Through a court order, detectives were then able to obtain from the state the birth, death and adoption records of all the children born to the mother between 1944 and 1956. The order yielded “responsive results:” the birth certificates of two children born to the mother and who were previously known to investigators, one of whom had provided a DNA sample, Smith said.
The third result was the birth certificate of a boy born to the mother in 1953. On that birth certificate was the name of the child’s father. Based on research from detectives and genealogists, the detectives contacted possible relatives of the child on his father’s side, Smith said.
Zarelli’s father was identified after genealogists established DNA connections on both sides of the family that could point only to that progenitor, said Colleen Fitzpatrick, the founder and president of Identifiers International, which specializes in genetic genealogy.
Homicide investigators, as well as PPD Forensic Laboratory Manager Ryan Gallagher, then met with Acting Philadelphia Medical Examiner Dr. Albert Chu, who consulted with the genetic genealogists involved in the investigation, Smith said.
“Dr. Chu indicated that based on the facts presented and the conclusion of the genetic genealogists, the death certificate for the unknown child, OME No. 57-0863, would be amended to reflect the child’s birth name: Joseph Augustus Zarelli,” the police captain said.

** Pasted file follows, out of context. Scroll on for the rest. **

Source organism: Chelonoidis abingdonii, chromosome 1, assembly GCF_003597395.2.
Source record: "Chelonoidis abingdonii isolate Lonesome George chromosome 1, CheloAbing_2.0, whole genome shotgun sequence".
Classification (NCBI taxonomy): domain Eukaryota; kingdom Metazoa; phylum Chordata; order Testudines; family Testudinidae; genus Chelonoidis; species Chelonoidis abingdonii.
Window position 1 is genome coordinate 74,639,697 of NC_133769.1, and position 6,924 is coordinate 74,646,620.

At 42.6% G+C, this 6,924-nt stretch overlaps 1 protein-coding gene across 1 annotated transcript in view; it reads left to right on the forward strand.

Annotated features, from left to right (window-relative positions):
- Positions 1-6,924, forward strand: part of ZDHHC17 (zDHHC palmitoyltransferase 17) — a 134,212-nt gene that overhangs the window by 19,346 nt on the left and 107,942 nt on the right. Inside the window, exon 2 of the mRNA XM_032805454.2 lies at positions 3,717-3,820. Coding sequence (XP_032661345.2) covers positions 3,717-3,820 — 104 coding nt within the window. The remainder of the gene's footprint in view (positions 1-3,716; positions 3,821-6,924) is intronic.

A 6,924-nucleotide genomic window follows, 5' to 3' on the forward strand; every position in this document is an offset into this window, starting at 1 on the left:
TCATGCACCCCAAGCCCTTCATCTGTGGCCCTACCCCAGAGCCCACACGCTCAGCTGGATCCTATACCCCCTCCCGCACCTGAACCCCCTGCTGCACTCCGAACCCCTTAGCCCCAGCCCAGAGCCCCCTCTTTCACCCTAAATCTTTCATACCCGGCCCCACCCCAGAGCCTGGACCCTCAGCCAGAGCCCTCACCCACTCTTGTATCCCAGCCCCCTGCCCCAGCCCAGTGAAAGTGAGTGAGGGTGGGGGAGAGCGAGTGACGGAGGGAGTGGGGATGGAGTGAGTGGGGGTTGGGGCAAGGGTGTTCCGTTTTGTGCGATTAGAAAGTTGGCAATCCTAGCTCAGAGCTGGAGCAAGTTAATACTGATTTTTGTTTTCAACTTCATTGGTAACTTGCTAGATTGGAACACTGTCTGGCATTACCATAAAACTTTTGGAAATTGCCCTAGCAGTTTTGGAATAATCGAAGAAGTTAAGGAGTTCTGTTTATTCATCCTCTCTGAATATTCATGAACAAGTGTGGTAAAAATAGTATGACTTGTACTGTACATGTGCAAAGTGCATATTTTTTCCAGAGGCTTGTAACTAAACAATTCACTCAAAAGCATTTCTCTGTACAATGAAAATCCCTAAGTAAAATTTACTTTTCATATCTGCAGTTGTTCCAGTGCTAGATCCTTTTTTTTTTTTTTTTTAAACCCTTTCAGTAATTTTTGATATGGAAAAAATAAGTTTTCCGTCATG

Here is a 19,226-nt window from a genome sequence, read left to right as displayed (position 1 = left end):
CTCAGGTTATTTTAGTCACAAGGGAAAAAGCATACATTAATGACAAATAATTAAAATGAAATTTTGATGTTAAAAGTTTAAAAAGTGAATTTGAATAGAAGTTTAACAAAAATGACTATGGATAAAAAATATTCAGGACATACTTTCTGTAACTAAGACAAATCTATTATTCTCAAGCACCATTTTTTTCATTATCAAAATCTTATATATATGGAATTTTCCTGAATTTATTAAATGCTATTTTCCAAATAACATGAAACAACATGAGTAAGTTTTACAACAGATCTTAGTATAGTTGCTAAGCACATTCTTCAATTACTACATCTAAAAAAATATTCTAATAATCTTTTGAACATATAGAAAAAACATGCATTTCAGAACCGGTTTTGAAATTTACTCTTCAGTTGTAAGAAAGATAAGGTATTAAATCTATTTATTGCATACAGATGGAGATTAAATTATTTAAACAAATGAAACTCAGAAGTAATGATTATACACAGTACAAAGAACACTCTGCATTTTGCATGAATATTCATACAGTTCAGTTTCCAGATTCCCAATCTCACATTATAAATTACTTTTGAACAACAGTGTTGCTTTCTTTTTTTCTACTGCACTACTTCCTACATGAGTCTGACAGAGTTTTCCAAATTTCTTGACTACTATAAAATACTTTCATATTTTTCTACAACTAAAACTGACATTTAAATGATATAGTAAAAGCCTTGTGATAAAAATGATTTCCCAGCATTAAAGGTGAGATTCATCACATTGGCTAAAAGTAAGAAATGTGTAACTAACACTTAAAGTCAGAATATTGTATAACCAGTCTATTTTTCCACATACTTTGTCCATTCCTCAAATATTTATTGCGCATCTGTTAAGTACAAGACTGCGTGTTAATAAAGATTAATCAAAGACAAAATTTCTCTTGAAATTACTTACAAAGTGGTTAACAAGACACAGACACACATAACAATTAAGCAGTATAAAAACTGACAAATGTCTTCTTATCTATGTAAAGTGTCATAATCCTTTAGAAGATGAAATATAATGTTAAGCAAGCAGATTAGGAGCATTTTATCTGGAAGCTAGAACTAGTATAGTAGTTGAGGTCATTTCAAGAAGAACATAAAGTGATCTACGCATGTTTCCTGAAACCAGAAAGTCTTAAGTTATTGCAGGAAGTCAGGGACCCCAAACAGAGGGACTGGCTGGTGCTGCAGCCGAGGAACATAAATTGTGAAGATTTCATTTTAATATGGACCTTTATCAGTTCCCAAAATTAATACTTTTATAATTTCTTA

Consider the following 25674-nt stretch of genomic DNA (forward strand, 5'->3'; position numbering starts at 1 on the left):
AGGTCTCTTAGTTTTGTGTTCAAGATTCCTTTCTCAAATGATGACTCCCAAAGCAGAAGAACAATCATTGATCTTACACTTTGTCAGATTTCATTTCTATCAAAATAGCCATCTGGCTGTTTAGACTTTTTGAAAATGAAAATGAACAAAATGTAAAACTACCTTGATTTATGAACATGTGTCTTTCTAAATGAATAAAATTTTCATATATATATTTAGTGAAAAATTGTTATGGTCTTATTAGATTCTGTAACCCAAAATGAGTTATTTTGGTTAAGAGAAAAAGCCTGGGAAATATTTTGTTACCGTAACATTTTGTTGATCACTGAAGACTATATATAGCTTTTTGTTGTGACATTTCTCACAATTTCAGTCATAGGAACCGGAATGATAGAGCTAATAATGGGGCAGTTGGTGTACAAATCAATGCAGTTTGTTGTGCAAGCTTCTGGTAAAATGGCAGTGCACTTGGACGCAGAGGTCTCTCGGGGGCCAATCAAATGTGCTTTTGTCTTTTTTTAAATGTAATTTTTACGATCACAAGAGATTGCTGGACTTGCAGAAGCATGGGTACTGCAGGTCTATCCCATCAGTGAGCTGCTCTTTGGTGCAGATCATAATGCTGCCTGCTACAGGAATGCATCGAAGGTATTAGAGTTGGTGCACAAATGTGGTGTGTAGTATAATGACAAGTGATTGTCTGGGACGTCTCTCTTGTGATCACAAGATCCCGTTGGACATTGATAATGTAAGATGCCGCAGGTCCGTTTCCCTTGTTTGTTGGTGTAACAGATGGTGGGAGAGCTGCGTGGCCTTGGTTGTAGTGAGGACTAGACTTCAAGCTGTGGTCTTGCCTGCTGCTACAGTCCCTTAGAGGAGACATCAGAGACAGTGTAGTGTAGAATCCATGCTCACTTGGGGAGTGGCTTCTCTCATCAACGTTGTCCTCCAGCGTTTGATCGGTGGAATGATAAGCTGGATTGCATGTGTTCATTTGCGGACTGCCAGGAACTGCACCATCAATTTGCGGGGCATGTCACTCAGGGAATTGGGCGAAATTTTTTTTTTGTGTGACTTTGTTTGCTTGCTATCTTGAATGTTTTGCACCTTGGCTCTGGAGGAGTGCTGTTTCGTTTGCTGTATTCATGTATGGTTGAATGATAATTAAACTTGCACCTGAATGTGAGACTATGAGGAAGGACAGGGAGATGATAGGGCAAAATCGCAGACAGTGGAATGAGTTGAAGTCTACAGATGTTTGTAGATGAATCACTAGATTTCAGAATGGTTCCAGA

While detectives have determined the identities of the boy’s parents – both now deceased – they will not publicly disclose them yet out of respect for Zarelli’s living siblings, Smith said.
What he would say is that Zarelli had lived near the intersection of 61st and Market streets in West Philadelphia and was never reported missing. After his death, he was found in the Fox Chase neighborhood, in the northeastern portion of the city. The area has since been developed with homes.
Zarelli had blue eyes. When police found his body on the side of Susquehanna Road, he had brown hair that was “crudely cut close to the scalp,” Smith said. His body was bruised, and an autopsy revealed he had suffered “multiple abrasions, contusions, a subdural hemorrhage and pleural effusions,” according to the captain.
“In his very short life, it was apparent that this child experienced horrors that no one – no one – should ever be subjected to,” PPD Commissioner Danielle Outlaw said.
Identifying the child is only the first step in what remains an active homicide investigation, one that Smith acknowledged may never be solved. Investigators hope someone who may remember the boy will come forward to provide clues about who may have killed him.
“We may not make an arrest. We may never make an identification. But we’re going to do our darndest to try,” Smith said.
The PPD’s Office of Forensic Science has now established a forensic genetic genealogy program to assist the department and the Philadelphia Medical Examiner’s Office with investigations involving the identification of human remains or unknown suspects in criminal cases, said Gallagher, the PPD’s forensic laboratory manager.
The program has initiated tests in “dozens” of cases, ranging from 1957 to 2022, Gallagher said.
“Joseph Augustus Zarelli represents the first identification of human remains using forensic genetic genealogy as a result of this collaboration,” he said. “While this is the first, it will definitely not be the last identification that is made. Our goal for the project is that there will never be another unidentified homicide victim in the City of Philadelphia.”